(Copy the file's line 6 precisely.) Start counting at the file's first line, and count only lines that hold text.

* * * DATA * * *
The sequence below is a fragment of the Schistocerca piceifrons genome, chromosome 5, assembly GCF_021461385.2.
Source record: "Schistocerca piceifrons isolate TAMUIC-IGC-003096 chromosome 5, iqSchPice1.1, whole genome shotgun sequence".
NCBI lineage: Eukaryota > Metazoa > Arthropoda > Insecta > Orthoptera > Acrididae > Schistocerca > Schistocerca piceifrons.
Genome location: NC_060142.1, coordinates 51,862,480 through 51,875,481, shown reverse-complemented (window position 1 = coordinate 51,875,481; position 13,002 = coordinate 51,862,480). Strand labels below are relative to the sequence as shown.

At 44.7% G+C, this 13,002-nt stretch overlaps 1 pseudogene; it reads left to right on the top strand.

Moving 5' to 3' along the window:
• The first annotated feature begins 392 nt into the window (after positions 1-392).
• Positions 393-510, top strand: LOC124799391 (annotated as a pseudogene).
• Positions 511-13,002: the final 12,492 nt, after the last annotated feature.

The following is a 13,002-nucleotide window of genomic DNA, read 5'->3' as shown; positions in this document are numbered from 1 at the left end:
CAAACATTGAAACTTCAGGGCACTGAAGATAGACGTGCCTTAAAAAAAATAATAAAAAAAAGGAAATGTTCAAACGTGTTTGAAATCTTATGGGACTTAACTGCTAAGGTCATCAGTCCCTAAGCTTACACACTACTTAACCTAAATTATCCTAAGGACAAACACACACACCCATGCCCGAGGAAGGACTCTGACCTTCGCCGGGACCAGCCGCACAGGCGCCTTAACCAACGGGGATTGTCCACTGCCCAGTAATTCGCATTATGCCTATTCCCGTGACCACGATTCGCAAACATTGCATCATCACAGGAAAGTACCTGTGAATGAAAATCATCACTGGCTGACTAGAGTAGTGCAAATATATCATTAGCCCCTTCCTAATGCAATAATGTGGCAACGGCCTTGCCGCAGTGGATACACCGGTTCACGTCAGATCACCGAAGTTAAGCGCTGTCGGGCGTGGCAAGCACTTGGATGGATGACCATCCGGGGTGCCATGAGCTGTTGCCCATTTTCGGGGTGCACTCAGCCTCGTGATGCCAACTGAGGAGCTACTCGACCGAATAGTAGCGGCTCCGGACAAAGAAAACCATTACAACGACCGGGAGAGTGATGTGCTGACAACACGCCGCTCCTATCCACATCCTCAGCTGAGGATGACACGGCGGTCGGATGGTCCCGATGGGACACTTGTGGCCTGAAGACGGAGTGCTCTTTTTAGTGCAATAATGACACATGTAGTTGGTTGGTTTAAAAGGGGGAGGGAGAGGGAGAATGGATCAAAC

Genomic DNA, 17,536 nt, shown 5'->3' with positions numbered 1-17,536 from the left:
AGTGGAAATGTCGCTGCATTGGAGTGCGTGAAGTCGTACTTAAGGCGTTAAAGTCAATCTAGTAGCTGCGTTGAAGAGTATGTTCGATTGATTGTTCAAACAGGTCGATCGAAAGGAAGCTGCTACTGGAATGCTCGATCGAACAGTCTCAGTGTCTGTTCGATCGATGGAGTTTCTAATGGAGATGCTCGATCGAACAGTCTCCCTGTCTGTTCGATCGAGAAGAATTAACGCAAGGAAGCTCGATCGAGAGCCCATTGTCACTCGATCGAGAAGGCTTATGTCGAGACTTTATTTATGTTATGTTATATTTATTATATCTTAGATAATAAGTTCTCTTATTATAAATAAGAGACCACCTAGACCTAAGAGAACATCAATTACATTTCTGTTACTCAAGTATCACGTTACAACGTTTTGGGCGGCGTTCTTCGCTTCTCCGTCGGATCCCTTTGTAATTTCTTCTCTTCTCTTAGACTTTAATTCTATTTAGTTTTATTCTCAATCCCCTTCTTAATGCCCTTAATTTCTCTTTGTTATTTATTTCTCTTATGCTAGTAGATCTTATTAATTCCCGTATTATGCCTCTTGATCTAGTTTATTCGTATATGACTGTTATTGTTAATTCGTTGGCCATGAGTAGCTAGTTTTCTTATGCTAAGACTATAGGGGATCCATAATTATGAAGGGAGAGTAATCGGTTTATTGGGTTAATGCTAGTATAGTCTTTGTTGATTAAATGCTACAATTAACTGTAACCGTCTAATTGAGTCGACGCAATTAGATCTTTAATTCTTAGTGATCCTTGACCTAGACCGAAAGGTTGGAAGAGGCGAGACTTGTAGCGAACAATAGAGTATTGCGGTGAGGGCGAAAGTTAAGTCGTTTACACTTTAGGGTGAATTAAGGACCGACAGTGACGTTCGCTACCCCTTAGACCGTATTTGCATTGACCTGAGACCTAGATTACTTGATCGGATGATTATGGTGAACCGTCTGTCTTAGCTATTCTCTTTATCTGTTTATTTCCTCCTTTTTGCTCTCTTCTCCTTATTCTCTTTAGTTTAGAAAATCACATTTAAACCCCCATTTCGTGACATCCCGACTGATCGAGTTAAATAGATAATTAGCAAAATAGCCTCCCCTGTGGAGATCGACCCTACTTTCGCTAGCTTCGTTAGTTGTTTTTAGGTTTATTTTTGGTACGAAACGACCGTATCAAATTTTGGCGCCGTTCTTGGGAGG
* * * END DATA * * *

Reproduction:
Moving 5' to 3' along the window: